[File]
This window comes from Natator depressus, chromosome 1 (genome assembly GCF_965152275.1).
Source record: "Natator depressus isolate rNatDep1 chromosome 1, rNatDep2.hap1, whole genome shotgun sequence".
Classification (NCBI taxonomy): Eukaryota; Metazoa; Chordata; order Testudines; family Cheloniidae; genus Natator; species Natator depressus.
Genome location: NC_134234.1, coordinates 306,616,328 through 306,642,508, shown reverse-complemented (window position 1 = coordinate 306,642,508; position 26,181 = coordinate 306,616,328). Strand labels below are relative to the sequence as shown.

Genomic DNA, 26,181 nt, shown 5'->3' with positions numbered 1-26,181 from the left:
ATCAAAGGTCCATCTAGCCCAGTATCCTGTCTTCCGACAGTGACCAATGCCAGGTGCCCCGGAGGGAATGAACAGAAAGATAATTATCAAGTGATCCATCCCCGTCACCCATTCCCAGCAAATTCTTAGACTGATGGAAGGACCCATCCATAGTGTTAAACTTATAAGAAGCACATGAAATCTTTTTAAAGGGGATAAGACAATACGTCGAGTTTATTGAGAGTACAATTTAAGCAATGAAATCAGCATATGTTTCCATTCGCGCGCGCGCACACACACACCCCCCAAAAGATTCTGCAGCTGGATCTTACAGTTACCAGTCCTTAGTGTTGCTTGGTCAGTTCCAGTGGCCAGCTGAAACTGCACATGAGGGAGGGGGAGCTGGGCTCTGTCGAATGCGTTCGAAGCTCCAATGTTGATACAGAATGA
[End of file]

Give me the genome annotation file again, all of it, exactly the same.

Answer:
This window comes from Natator depressus, chromosome 1 (genome assembly GCF_965152275.1).
Source record: "Natator depressus isolate rNatDep1 chromosome 1, rNatDep2.hap1, whole genome shotgun sequence".
Classification (NCBI taxonomy): Eukaryota; Metazoa; Chordata; order Testudines; family Cheloniidae; genus Natator; species Natator depressus.
Genome location: NC_134234.1, coordinates 306,616,328 through 306,642,508, shown reverse-complemented (window position 1 = coordinate 306,642,508; position 26,181 = coordinate 306,616,328). Strand labels below are relative to the sequence as shown.

Genomic DNA, 26,181 nt, shown 5'->3' with positions numbered 1-26,181 from the left:
ATCAAAGGTCCATCTAGCCCAGTATCCTGTCTTCCGACAGTGACCAATGCCAGGTGCCCCGGAGGGAATGAACAGAAAGATAATTATCAAGTGATCCATCCCCGTCACCCATTCCCAGCAAATTCTTAGACTGATGGAAGGACCCATCCATAGTGTTAAACTTATAAGAAGCACATGAAATCTTTTTAAAGGGGATAAGACAATACGTCGAGTTTATTGAGAGTACAATTTAAGCAATGAAATCAGCATATGTTTCCATTCGCGCGCGCGCACACACACACCCCCCAAAAGATTCTGCAGCTGGATCTTACAGTTACCAGTCCTTAGTGTTGCTTGGTCAGTTCCAGTGGCCAGCTGAAACTGCACATGAGGGAGGGGGAGCTGGGCTCTGTCGAATGCGTTCGAAGCTCCAATGTTGATACAGAATGA